Teachers College, Columbia University, Master of Arts, Psychological Counseling, 2017
Teachers College, Columbia University, Master of Education, Mental Health Counseling Psychology, 2017
Presentation: “Predicting Non-Suicidal Self-Injury: The Effect of Acute Emotional States and Relationship Attachment Styles” at the Grand Rounds Lecture in MSBI in March 2016, and at the APA Conference in Atlanta, GA in May 2016 Publication: “Emotional Pain Mediates the Link Between Preoccupied Attachment and Non-Suicidal Self-Injury in High Suicide Risk Psychiatric Inpatients” in Frontiers Psychology, published Feb 2019 https://doi.org/10.3389/fpsyg.2019.00289
New York University, Bachelor of Arts, Double Major in Psychology and Political Science, 2015
Recipient of the College of Arts and Sciences Dean’s Undergraduate Research Fund Grants for Individual Research (DURF) for Fall 2014. - Publication: “Construal Level and Conflict Resolution in Romantic Relationships” thesis published in the College’s undergraduate research journal, Inquiry, in 2015 - Presentation: “Construal Level and Conflict Resolution in Romantic Relationships” at the Undergraduate Research Conference in April 2015 Leadership Training Program at Columbia University October 25, 2014 – December 11, 2014 Recipient of the scholarship for IMPACT L21 Emerging Global Leaders (EGL) Development Program and worked closely with the Psychology Coalition at the United Nations (PCUN) and United Nations Department of Public Information
I identify as a AAPI, Taiwanese, first-generation immigrant, multicultural and bilingual Psychotherapist. I have a diverse personal, and academic background in which I have lived, traveled and studied in different countries. This has also reflected in my work values and experience as I learn, grow and contribute to different programs and settings, including in a psychiatric inpatient unit, intensive outpatient setting, and a community clinic. I work with adults, couples, and families from all walks of life, and I am all-inclusive, welcome to all and identity-affirming. I often reflect on my cultural values, biases, and position in power structures and the impact they have on relationships with my clients. I strive to develop and implement culturally appropriate interventions. I have also held different roles, including Clinical Supervisor, Presenter (Icahn School of Medicine at Mount Sinai, Mount Sinai Beth Israel, and New York University), Advocate, Volunteer, Teacher, Peer Mentor, and Researcher (published on Acute Emotional States and Attachment Styles on Non-Suicidal Self Injury, and Conflict Resolution in Romantic Relationships). With my additional interests in Political Science and Public Policy, I also had the opportunity to work at United Nations Department of Public Information and IMPACT Leadership 21 in which I participated in the empowerment and advocacy for the underserved and underrepresented population. These experiences have helped me learn and understand mental health from different lenses especially with marginalized identities. I hold an Ed.M. in Mental Health Counseling and an M.A. in Psychological Counseling from Teachers College, Columbia University. I am Narcan certified.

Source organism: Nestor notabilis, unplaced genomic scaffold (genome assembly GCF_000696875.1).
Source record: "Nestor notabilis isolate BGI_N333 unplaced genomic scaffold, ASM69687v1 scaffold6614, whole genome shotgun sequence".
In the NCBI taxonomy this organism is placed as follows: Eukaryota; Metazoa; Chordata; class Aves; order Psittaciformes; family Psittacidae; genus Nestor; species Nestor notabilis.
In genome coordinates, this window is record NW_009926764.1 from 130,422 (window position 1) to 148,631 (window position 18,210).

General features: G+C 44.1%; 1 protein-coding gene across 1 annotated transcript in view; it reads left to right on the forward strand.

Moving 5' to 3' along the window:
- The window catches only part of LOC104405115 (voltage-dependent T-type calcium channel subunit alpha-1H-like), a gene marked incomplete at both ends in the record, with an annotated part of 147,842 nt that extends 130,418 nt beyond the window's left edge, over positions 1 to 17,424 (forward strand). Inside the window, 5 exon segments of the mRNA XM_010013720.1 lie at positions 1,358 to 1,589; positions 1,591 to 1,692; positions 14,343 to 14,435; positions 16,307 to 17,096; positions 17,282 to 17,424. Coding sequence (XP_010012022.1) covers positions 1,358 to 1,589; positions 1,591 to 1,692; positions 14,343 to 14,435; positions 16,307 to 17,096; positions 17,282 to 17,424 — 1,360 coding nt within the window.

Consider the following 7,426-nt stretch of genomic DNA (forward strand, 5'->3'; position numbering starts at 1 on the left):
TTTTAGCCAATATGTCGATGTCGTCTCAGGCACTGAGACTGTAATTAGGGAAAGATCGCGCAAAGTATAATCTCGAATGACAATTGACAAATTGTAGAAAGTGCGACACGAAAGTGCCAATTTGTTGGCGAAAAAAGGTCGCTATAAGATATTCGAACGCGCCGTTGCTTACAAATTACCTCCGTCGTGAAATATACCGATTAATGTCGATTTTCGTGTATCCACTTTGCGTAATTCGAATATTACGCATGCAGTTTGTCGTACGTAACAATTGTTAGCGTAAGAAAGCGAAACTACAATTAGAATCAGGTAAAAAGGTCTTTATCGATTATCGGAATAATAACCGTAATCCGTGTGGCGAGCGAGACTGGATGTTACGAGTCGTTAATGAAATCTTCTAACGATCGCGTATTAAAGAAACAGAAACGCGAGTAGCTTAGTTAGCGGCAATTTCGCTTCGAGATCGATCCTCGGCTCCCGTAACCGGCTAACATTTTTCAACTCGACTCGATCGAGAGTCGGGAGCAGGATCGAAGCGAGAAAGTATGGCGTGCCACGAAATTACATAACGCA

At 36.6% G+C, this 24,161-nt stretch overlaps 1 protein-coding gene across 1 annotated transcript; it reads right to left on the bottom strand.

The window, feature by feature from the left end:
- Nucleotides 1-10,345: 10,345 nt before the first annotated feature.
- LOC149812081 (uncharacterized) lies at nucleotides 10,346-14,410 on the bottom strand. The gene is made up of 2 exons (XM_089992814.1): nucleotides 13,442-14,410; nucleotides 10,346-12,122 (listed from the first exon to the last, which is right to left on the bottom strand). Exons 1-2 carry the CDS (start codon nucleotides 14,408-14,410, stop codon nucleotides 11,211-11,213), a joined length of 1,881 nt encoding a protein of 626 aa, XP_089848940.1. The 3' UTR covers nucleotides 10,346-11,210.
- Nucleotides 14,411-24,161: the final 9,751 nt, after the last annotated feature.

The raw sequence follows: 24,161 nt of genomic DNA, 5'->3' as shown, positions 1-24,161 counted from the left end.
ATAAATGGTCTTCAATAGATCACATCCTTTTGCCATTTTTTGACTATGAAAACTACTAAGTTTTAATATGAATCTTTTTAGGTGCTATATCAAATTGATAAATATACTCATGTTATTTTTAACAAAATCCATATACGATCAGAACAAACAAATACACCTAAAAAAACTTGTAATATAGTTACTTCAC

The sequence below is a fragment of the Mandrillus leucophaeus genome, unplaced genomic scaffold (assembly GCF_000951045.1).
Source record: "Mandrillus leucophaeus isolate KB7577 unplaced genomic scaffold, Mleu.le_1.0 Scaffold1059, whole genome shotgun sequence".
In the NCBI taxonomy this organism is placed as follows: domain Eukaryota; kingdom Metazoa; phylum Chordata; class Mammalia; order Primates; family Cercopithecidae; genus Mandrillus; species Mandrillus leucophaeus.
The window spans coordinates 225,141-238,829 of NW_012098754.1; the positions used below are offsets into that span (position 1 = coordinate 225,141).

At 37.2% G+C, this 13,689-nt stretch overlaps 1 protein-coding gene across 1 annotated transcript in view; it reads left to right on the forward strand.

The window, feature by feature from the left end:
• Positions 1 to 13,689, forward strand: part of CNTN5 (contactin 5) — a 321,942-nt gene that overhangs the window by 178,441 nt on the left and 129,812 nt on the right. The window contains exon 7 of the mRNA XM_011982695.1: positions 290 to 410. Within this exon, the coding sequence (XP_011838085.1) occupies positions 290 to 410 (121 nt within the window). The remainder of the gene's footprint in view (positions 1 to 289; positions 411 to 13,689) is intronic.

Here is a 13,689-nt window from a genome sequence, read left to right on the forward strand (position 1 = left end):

Office at 875 6th Ave, 23rd Fl, Suite 2300, New York, NY
Frequently Asked Questions About Chih-Yun (Eileen) Chiu, LMHC
It’s not uncommon to have questions before starting therapy. Chih-Yun (Eileen) Chiu, LMHC, has answered a few of the questions they receive most often from new clients.
Is Chih-Yun (Eileen) Chiu accepting new clients?
Yes, Chih-Yun (Eileen) Chiu is accepting new clients for online therapy in New York and in-person appointments at 875 6th Ave, 23rd Fl, Suite 2300, New York, NY, 10001.
Does Chih-Yun (Eileen) Chiu accept insurance?
No, Chih-Yun (Eileen) Chiu does not accept insurance.
What types of therapy does Chih-Yun (Eileen) Chiu offer?
Chih-Yun (Eileen) Chiu offers therapy for couples, families and individuals.
Does Chih-Yun (Eileen) Chiu offer in-person appointments?
Yes, Chih-Yun (Eileen) Chiu offers in-person appointments at 875 6th Ave, 23rd Fl, Suite 2300, New York, NY, 10001.
Does Chih-Yun (Eileen) Chiu offer online therapy?
Yes, Chih-Yun (Eileen) Chiu offers online therapy via video sessions to people in New York.
How quickly can I see Chih-Yun (Eileen) Chiu?
Chih-Yun (Eileen) Chiu typically can speak with new clients within 48 hours. You can see their current availability and request an appointment on their profile page.
What languages does Chih-Yun (Eileen) Chiu speak?
Chih-Yun (Eileen) Chiu conducts therapy sessions in English and Chinese.
Can I book an appointment with Chih-Yun (Eileen) Chiu online?
Yes, you can easily book an appointment with Chih-Yun (Eileen) Chiu online using Choosing Therapy’s directory.